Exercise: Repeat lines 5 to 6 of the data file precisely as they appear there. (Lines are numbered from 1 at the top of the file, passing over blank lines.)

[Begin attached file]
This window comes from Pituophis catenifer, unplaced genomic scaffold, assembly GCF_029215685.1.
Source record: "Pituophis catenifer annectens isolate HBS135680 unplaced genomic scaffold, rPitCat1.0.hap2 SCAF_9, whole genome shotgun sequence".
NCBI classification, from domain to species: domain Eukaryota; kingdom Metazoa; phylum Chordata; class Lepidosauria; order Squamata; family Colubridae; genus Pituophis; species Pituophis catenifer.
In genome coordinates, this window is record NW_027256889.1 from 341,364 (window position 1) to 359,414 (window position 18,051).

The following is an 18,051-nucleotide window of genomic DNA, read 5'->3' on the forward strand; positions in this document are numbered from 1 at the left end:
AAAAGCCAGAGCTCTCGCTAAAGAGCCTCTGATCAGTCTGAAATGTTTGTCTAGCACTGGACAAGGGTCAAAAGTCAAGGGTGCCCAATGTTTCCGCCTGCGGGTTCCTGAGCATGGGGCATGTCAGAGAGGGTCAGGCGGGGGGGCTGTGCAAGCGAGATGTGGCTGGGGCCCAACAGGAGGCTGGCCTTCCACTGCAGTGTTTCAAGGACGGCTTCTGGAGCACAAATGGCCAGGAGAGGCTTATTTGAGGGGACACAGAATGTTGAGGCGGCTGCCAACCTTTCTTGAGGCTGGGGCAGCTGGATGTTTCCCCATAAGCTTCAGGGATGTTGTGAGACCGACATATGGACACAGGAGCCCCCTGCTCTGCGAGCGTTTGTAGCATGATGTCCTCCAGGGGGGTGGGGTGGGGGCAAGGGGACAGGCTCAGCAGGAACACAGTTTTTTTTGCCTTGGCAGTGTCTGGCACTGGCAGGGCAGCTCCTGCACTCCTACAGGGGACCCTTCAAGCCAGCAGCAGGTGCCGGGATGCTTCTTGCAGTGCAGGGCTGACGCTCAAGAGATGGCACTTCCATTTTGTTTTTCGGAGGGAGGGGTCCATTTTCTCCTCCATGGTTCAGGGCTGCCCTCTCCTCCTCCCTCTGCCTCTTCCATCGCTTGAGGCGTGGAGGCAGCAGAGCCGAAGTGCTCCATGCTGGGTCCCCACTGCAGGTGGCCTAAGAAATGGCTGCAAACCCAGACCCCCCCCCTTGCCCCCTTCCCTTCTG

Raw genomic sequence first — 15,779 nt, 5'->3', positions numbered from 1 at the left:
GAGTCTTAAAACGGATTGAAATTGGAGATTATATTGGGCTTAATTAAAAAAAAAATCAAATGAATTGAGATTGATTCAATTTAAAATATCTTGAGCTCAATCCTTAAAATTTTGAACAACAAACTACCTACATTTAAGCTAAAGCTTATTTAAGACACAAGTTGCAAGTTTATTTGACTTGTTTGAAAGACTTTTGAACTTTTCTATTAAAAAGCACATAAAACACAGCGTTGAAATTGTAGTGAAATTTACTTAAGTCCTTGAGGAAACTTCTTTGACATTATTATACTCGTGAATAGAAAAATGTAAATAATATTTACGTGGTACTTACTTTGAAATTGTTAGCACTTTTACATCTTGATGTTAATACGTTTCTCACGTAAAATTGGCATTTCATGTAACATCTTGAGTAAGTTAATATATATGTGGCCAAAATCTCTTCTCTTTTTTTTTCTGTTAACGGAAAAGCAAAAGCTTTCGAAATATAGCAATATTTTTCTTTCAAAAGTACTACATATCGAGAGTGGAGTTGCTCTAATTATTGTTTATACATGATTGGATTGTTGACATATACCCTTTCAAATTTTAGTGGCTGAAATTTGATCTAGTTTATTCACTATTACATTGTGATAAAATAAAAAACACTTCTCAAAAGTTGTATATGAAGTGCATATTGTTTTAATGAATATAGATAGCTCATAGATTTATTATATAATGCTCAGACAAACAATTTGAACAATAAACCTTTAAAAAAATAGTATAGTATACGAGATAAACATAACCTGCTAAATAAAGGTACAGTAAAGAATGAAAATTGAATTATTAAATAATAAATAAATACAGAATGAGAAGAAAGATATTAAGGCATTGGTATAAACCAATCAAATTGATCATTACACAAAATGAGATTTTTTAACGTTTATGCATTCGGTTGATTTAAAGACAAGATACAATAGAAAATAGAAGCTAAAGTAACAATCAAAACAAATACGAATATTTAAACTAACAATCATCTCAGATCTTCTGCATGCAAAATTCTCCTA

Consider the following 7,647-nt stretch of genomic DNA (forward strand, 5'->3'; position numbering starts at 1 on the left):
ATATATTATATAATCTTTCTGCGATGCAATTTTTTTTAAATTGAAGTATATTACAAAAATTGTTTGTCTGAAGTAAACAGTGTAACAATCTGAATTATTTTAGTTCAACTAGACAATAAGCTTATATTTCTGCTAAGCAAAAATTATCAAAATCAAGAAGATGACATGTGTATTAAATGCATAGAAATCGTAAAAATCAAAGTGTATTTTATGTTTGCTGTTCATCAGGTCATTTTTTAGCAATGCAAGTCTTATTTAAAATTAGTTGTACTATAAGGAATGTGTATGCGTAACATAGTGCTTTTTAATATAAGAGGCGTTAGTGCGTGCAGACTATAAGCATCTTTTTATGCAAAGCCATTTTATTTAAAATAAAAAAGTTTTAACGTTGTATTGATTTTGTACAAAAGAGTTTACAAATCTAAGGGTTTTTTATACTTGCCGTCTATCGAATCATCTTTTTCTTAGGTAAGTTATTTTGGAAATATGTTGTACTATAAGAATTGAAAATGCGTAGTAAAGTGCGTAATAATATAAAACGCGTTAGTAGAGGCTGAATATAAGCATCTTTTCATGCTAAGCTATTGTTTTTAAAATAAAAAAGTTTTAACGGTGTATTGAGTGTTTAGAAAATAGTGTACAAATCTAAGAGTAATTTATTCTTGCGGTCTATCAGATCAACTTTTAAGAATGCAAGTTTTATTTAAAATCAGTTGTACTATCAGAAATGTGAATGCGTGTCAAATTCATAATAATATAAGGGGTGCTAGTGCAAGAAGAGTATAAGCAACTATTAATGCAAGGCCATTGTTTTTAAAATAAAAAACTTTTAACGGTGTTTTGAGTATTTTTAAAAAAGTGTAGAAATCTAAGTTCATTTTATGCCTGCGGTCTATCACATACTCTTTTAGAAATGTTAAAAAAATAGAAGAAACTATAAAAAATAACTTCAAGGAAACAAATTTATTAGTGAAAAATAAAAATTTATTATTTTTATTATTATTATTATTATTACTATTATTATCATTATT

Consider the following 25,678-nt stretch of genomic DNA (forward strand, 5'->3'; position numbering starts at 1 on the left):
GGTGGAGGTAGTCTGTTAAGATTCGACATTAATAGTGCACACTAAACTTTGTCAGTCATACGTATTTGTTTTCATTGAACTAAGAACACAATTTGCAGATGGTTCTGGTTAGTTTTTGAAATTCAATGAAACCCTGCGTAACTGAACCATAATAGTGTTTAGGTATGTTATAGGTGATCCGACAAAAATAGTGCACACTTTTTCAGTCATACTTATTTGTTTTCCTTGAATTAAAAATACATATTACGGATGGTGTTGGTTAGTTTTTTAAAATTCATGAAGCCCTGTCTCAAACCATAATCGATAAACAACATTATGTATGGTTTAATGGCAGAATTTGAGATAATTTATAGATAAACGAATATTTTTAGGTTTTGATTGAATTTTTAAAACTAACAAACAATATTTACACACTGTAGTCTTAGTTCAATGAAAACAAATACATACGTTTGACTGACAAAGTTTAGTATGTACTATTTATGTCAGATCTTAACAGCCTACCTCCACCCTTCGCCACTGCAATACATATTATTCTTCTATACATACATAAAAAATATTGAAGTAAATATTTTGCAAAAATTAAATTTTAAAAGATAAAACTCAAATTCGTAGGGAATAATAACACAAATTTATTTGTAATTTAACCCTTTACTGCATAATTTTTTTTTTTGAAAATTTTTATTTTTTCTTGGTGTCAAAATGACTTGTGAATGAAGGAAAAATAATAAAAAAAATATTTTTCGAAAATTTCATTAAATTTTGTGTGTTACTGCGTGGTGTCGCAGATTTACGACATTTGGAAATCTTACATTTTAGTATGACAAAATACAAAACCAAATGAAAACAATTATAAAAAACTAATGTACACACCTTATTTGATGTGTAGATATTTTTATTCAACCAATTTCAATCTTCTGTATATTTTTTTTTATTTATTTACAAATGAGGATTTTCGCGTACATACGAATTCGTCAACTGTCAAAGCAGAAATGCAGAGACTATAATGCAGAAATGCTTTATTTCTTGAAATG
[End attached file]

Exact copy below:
The following is an 18,051-nucleotide window of genomic DNA, read 5'->3' on the forward strand; positions in this document are numbered from 1 at the left end:
AAAAGCCAGAGCTCTCGCTAAAGAGCCTCTGATCAGTCTGAAATGTTTGTCTAGCACTGGACAAGGGTCAAAAGTCAAGGGTGCCCAATGTTTCCGCCTGCGGGTTCCTGAGCATGGGGCATGTCAGAGAGGGTCAGGCGGGGGGGCTGTGCAAGCGAGATGTGGCTGGGGCCCAACAGGAGGCTGGCCTTCCACTGCAGTGTTTCAAGGACGGCTTCTGGAGCACAAATGGCCAGGAGAGGCTTATTTGAGGGGACACAGAATGTTGAGGCGGCTGCCAACCTTTCTTGAGGCTGGGGCAGCTGGATGTTTCCCCATAAGCTTCAGGGATGTTGTGAGACCGACATATGGACACAGGAGCCCCCTGCTCTGCGAGCGTTTGTAGCATGATGTCCTCCAGGGGGGTGGGGTGGGGGCAAGGGGACAGGCTCAGCAGGAACACAGTTTTTTTTGCCTTGGCAGTGTCTGGCACTGGCAGGGCAGCTCCTGCACTCCTACAGGGGACCCTTCAAGCCAGCAGCAGGTGCCGGGATGCTTCTTGCAGTGCAGGGCTGACGCTCAAGAGATGGCACTTCCATTTTGTTTTTCGGAGGGAGGGGTCCATTTTCTCCTCCATGGTTCAGGGCTGCCCTCTCCTCCTCCCTCTGCCTCTTCCATCGCTTGAGGCGTGGAGGCAGCAGAGCCGAAGTGCTCCATGCTGGGTCCCCACTGCAGGTGGCCTAAGAAATGGCTGCAAACCCAGACCCCCCCCCTTGCCCCCTTCCCTTCTG